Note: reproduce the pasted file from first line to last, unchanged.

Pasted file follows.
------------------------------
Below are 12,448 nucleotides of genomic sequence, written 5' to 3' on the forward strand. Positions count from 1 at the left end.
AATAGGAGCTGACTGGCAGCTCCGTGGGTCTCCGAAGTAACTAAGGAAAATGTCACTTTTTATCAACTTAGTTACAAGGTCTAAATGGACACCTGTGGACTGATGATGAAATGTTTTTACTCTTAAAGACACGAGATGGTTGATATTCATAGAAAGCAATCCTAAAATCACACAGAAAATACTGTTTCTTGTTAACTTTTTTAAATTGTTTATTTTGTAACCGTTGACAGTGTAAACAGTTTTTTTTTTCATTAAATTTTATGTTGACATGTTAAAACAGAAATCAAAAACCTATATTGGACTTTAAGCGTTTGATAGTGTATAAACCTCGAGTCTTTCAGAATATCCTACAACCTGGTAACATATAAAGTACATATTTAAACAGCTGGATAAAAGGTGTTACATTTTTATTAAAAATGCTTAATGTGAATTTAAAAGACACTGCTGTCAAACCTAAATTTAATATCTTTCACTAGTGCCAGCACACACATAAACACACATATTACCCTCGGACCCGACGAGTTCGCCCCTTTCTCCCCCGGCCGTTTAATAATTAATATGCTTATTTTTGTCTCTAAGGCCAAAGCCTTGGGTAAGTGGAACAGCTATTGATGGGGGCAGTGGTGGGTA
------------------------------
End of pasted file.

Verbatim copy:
Below are 12,448 nucleotides of genomic sequence, written 5' to 3' on the forward strand. Positions count from 1 at the left end.
AATAGGAGCTGACTGGCAGCTCCGTGGGTCTCCGAAGTAACTAAGGAAAATGTCACTTTTTATCAACTTAGTTACAAGGTCTAAATGGACACCTGTGGACTGATGATGAAATGTTTTTACTCTTAAAGACACGAGATGGTTGATATTCATAGAAAGCAATCCTAAAATCACACAGAAAATACTGTTTCTTGTTAACTTTTTTAAATTGTTTATTTTGTAACCGTTGACAGTGTAAACAGTTTTTTTTTTCATTAAATTTTATGTTGACATGTTAAAACAGAAATCAAAAACCTATATTGGACTTTAAGCGTTTGATAGTGTATAAACCTCGAGTCTTTCAGAATATCCTACAACCTGGTAACATATAAAGTACATATTTAAACAGCTGGATAAAAGGTGTTACATTTTTATTAAAAATGCTTAATGTGAATTTAAAAGACACTGCTGTCAAACCTAAATTTAATATCTTTCACTAGTGCCAGCACACACATAAACACACATATTACCCTCGGACCCGACGAGTTCGCCCCTTTCTCCCCCGGCCGTTTAATAATTAATATGCTTATTTTTGTCTCTAAGGCCAAAGCCTTGGGTAAGTGGAACAGCTATTGATGGGGGCAGTGGTGGGTA